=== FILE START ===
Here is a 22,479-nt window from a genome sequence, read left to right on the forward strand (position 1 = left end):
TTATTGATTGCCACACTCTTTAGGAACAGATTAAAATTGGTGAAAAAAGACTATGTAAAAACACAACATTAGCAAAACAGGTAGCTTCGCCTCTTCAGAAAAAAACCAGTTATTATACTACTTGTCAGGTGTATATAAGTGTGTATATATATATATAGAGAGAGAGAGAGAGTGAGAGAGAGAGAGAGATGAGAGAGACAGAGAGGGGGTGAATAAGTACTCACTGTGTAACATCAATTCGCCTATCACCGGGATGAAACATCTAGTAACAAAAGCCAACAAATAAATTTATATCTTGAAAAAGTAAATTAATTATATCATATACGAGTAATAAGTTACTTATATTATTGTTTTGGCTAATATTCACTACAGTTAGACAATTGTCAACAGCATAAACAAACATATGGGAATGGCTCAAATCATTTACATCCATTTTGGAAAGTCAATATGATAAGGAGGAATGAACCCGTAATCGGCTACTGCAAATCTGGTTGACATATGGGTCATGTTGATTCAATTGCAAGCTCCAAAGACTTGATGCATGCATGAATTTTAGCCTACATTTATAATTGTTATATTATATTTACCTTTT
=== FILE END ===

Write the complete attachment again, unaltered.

Here is a 22,479-nt window from a genome sequence, read left to right on the forward strand (position 1 = left end):
TTATTGATTGCCACACTCTTTAGGAACAGATTAAAATTGGTGAAAAAAGACTATGTAAAAACACAACATTAGCAAAACAGGTAGCTTCGCCTCTTCAGAAAAAAACCAGTTATTATACTACTTGTCAGGTGTATATAAGTGTGTATATATATATATAGAGAGAGAGAGAGAGTGAGAGAGAGAGAGAGATGAGAGAGACAGAGAGGGGGTGAATAAGTACTCACTGTGTAACATCAATTCGCCTATCACCGGGATGAAACATCTAGTAACAAAAGCCAACAAATAAATTTATATCTTGAAAAAGTAAATTAATTATATCATATACGAGTAATAAGTTACTTATATTATTGTTTTGGCTAATATTCACTACAGTTAGACAATTGTCAACAGCATAAACAAACATATGGGAATGGCTCAAATCATTTACATCCATTTTGGAAAGTCAATATGATAAGGAGGAATGAACCCGTAATCGGCTACTGCAAATCTGGTTGACATATGGGTCATGTTGATTCAATTGCAAGCTCCAAAGACTTGATGCATGCATGAATTTTAGCCTACATTTATAATTGTTATATTATATTTACCTTTT